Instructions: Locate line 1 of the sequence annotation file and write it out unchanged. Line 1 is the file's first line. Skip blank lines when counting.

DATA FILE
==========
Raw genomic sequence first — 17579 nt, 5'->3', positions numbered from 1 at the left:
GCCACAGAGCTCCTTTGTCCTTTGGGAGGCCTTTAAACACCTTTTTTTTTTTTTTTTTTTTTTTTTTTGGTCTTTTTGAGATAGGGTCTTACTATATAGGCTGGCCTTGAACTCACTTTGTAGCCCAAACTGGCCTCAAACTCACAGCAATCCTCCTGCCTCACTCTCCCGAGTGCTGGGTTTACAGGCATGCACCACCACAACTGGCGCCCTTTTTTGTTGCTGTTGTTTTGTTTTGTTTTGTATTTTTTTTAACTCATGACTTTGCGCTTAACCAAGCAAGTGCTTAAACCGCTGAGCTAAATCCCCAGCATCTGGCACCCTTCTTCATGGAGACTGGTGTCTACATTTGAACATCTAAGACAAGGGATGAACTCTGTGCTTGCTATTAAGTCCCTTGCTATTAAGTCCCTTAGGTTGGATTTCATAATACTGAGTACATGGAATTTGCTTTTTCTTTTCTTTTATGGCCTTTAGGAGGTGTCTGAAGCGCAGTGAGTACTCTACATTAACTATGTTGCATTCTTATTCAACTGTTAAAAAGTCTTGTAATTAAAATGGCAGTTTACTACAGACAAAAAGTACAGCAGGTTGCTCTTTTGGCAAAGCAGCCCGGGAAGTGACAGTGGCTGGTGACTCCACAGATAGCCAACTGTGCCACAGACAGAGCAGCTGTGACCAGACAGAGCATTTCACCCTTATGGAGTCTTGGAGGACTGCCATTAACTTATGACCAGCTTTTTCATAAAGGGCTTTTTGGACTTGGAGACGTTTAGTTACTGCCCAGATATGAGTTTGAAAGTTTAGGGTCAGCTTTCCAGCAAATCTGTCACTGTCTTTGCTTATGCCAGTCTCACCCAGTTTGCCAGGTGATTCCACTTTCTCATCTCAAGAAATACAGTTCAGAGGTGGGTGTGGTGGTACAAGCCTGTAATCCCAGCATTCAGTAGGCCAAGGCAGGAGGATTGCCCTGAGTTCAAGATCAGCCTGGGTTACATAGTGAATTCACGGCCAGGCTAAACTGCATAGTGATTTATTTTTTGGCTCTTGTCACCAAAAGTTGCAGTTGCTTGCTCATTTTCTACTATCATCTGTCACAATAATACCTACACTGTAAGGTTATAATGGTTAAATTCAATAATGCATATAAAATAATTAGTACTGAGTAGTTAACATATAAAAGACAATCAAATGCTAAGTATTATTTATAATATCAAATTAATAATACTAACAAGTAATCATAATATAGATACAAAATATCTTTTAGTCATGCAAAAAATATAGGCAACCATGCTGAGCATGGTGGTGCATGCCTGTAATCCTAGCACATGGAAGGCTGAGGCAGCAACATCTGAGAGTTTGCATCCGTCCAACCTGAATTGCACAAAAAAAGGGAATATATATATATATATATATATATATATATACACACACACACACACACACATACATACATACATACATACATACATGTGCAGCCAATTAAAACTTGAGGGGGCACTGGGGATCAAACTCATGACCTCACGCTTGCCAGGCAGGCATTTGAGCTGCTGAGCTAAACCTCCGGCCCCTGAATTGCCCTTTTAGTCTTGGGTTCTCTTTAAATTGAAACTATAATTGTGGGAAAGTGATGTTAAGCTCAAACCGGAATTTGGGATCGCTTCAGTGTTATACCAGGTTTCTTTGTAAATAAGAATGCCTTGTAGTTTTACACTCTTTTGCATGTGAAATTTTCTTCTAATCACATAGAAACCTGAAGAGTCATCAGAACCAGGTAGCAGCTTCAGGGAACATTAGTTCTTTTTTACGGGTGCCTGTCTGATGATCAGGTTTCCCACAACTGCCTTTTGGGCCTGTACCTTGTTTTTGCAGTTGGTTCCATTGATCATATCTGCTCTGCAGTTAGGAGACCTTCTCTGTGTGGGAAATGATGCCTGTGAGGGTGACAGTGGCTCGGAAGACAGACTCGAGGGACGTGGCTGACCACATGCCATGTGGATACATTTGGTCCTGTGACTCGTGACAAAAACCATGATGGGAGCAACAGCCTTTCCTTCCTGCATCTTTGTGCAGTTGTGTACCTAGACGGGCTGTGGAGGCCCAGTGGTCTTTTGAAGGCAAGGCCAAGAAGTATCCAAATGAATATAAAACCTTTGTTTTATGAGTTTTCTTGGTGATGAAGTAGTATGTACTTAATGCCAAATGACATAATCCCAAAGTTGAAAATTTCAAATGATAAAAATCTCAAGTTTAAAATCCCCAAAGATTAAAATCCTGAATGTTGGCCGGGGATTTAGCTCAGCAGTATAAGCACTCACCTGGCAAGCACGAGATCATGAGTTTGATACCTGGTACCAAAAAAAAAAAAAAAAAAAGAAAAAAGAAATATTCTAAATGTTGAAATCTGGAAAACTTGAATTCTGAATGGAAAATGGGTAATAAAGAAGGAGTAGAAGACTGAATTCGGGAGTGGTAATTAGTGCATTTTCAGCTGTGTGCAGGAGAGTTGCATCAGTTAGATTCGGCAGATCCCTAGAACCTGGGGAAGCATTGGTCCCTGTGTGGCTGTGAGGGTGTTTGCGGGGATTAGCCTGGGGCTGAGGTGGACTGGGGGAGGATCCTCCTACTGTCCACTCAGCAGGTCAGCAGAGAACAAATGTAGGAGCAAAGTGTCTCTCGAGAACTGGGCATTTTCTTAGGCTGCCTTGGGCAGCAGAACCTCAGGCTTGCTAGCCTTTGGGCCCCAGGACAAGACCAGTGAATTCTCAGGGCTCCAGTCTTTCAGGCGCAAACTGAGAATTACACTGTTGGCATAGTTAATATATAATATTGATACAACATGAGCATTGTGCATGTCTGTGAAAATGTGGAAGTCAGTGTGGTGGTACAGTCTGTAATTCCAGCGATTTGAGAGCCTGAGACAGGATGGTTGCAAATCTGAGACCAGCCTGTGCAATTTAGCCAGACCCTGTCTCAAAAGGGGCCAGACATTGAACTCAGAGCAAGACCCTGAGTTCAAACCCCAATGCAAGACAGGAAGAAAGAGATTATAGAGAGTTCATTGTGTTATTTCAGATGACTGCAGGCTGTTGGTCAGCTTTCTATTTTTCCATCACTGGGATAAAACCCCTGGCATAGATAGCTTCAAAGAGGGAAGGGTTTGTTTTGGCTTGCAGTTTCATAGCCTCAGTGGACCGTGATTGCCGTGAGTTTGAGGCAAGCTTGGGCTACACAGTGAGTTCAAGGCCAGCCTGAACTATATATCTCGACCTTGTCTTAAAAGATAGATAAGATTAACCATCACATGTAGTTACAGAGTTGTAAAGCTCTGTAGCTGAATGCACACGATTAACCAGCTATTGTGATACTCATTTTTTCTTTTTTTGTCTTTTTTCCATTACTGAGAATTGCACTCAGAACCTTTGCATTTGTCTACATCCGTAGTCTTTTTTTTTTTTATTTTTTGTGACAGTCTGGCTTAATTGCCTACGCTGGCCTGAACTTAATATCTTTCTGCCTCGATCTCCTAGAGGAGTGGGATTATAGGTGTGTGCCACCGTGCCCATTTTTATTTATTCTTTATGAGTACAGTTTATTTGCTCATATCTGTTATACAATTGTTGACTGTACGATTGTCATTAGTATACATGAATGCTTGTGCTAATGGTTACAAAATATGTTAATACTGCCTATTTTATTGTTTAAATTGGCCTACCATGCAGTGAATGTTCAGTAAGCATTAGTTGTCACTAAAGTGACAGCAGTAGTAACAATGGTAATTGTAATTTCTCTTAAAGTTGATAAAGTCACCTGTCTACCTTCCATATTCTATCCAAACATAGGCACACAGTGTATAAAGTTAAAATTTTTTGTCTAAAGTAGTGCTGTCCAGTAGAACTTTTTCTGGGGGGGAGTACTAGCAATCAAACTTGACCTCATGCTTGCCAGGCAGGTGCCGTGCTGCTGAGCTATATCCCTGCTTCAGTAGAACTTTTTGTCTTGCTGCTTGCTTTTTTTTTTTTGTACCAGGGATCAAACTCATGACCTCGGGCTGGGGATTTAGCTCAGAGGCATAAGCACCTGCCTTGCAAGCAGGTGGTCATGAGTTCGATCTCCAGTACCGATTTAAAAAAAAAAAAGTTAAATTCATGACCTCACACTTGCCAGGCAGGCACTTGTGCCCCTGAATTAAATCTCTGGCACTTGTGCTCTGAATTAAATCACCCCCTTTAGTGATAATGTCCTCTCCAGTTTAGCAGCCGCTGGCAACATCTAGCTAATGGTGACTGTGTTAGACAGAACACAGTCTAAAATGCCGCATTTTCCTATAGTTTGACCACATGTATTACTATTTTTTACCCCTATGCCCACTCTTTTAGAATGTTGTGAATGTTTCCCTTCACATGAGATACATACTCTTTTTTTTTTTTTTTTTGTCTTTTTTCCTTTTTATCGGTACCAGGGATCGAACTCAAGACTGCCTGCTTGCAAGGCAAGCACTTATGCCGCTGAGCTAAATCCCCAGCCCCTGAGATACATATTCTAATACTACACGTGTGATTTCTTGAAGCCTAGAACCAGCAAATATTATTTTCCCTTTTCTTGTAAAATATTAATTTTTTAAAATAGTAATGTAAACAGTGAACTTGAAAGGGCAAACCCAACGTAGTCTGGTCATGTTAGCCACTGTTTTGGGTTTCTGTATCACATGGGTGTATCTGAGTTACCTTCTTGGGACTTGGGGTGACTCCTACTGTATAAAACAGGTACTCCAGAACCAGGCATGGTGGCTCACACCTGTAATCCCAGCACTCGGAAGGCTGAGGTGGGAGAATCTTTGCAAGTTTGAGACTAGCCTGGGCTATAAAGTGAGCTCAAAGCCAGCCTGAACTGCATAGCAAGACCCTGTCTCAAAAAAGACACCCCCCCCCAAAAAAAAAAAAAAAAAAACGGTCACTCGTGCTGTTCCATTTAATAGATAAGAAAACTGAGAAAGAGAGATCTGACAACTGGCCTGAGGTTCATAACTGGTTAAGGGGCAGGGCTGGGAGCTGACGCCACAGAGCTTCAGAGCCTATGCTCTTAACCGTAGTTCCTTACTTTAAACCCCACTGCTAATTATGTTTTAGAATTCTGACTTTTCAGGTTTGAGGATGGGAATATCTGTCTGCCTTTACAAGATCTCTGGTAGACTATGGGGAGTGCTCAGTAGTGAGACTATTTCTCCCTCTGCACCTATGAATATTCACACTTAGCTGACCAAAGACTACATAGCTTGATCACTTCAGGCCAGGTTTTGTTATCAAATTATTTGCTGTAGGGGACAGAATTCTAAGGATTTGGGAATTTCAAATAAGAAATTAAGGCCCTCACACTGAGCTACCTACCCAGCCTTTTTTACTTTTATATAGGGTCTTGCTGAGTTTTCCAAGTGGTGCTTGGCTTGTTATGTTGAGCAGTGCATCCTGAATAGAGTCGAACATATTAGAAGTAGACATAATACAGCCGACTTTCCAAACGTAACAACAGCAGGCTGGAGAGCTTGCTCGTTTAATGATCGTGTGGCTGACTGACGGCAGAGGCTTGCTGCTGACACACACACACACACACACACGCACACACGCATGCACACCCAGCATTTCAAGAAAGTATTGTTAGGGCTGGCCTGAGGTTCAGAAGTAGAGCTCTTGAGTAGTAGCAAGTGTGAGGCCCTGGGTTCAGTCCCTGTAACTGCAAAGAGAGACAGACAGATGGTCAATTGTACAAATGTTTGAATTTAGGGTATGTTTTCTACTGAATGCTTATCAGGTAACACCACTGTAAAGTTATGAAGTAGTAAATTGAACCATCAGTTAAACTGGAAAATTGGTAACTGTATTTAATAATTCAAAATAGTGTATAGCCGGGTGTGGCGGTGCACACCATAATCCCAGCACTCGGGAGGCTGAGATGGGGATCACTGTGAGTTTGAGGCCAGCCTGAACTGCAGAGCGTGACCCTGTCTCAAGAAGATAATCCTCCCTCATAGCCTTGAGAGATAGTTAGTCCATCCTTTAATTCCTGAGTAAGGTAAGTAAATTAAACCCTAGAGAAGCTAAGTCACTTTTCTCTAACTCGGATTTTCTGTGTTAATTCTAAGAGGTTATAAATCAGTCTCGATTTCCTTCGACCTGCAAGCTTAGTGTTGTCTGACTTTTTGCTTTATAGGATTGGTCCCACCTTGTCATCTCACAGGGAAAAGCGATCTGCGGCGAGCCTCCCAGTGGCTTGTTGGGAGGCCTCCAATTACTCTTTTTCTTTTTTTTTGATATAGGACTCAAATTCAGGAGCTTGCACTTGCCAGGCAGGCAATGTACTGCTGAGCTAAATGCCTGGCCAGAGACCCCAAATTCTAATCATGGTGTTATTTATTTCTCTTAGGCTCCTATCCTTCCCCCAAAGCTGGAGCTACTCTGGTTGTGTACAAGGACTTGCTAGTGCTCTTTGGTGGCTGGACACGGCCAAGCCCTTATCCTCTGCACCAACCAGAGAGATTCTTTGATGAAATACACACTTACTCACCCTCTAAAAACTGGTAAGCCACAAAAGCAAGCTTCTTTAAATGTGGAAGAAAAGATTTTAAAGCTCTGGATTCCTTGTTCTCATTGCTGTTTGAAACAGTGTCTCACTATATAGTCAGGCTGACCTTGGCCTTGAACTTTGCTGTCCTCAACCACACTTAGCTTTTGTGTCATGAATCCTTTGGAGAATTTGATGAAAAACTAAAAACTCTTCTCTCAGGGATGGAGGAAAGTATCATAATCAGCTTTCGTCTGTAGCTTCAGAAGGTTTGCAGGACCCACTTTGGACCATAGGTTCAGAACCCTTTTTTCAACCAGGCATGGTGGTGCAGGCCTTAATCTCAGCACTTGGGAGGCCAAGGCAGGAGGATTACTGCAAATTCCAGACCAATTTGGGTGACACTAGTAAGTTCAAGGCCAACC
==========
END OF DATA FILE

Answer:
Raw genomic sequence first — 17579 nt, 5'->3', positions numbered from 1 at the left: